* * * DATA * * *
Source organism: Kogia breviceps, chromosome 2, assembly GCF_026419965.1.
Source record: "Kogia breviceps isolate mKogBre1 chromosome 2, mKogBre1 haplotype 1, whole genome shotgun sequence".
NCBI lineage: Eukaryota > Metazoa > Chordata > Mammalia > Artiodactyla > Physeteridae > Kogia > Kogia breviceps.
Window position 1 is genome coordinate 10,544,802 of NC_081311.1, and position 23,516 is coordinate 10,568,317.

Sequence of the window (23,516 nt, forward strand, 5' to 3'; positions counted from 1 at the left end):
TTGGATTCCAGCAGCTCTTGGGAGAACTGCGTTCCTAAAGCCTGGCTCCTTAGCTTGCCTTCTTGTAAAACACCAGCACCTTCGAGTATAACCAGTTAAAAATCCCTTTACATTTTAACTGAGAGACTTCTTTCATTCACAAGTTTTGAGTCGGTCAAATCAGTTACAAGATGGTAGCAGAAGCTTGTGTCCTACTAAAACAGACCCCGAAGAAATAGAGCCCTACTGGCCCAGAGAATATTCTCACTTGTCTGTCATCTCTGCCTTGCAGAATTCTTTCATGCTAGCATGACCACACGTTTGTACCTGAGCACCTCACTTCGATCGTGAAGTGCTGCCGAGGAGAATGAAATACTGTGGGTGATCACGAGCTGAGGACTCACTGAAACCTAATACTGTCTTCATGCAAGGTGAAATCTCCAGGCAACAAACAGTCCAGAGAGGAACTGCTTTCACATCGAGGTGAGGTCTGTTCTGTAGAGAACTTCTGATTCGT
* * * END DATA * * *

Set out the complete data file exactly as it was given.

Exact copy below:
Source organism: Kogia breviceps, chromosome 2, assembly GCF_026419965.1.
Source record: "Kogia breviceps isolate mKogBre1 chromosome 2, mKogBre1 haplotype 1, whole genome shotgun sequence".
NCBI lineage: Eukaryota > Metazoa > Chordata > Mammalia > Artiodactyla > Physeteridae > Kogia > Kogia breviceps.
Window position 1 is genome coordinate 10,544,802 of NC_081311.1, and position 23,516 is coordinate 10,568,317.

Sequence of the window (23,516 nt, forward strand, 5' to 3'; positions counted from 1 at the left end):
TTGGATTCCAGCAGCTCTTGGGAGAACTGCGTTCCTAAAGCCTGGCTCCTTAGCTTGCCTTCTTGTAAAACACCAGCACCTTCGAGTATAACCAGTTAAAAATCCCTTTACATTTTAACTGAGAGACTTCTTTCATTCACAAGTTTTGAGTCGGTCAAATCAGTTACAAGATGGTAGCAGAAGCTTGTGTCCTACTAAAACAGACCCCGAAGAAATAGAGCCCTACTGGCCCAGAGAATATTCTCACTTGTCTGTCATCTCTGCCTTGCAGAATTCTTTCATGCTAGCATGACCACACGTTTGTACCTGAGCACCTCACTTCGATCGTGAAGTGCTGCCGAGGAGAATGAAATACTGTGGGTGATCACGAGCTGAGGACTCACTGAAACCTAATACTGTCTTCATGCAAGGTGAAATCTCCAGGCAACAAACAGTCCAGAGAGGAACTGCTTTCACATCGAGGTGAGGTCTGTTCTGTAGAGAACTTCTGATTCGT